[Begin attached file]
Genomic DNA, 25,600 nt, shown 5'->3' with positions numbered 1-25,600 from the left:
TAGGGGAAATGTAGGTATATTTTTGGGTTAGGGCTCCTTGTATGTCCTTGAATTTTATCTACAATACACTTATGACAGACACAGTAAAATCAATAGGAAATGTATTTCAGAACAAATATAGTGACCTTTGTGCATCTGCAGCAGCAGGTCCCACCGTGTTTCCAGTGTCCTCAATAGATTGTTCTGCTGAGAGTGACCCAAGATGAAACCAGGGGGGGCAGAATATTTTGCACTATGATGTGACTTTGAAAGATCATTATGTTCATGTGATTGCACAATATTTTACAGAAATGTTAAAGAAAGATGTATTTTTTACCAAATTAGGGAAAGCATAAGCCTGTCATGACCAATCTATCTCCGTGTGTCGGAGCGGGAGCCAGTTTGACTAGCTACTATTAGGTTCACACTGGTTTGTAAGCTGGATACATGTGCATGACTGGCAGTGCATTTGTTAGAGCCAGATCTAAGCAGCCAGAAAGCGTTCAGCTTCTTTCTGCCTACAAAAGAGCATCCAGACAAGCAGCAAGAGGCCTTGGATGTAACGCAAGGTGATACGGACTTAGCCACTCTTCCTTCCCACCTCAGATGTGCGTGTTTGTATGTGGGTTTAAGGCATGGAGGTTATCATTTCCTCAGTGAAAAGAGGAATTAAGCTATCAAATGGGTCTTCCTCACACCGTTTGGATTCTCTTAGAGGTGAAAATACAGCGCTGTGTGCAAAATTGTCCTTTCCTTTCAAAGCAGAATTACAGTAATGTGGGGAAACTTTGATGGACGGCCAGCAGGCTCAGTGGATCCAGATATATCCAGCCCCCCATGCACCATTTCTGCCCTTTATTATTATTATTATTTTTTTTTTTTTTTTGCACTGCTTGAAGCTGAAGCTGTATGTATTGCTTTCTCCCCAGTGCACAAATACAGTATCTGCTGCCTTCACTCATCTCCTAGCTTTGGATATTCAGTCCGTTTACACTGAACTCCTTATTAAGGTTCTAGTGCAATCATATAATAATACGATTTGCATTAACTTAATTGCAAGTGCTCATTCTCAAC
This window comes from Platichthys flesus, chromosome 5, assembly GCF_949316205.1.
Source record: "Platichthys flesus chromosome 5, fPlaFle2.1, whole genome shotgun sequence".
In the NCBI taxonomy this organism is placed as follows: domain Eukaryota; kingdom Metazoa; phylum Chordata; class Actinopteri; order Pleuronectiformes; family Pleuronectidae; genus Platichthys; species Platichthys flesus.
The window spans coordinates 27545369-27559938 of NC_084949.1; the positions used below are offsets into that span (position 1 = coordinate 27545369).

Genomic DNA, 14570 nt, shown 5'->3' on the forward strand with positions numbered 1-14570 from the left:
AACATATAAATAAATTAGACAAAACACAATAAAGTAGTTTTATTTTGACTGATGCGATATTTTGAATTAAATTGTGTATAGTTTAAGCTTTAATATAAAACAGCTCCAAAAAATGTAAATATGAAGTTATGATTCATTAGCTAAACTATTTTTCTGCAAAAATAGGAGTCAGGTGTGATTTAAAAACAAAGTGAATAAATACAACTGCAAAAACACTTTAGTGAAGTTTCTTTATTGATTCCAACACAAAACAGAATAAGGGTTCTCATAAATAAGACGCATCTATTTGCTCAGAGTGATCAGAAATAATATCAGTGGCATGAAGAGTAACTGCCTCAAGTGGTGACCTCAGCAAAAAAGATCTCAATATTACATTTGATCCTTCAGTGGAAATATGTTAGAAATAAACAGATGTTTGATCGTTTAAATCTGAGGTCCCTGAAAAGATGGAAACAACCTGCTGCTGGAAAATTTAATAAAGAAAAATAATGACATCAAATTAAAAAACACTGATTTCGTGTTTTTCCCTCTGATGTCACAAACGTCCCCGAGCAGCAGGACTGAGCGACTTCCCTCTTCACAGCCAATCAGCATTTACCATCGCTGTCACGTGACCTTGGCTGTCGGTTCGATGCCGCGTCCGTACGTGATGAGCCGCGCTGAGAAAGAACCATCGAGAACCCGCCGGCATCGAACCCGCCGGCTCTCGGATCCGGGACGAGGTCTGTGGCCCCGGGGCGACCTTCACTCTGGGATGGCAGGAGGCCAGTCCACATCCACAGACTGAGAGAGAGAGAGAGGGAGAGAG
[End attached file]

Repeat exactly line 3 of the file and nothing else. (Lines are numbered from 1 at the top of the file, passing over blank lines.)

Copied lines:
This window comes from Platichthys flesus, chromosome 5, assembly GCF_949316205.1.